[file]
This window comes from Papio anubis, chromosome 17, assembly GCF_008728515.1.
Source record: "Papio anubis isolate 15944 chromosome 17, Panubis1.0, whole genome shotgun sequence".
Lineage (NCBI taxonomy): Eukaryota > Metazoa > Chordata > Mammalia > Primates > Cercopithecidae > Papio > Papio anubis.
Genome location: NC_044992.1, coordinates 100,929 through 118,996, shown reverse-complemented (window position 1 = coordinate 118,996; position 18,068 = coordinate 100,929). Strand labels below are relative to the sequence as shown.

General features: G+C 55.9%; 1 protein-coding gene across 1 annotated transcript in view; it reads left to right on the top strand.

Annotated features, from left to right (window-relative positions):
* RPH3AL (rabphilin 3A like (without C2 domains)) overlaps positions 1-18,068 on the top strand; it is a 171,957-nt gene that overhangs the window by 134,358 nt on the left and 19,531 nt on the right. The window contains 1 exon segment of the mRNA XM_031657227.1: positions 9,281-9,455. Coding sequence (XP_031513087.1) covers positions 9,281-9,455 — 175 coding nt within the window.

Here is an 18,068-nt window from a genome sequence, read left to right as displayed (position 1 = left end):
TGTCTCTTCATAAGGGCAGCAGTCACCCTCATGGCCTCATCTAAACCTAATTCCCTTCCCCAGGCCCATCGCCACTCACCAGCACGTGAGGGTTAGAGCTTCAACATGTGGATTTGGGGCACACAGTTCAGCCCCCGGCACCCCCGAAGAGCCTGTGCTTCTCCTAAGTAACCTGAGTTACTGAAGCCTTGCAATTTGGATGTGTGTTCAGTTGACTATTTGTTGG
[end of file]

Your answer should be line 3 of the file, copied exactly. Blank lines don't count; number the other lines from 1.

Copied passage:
Lineage (NCBI taxonomy): Eukaryota > Metazoa > Chordata > Mammalia > Primates > Cercopithecidae > Papio > Papio anubis.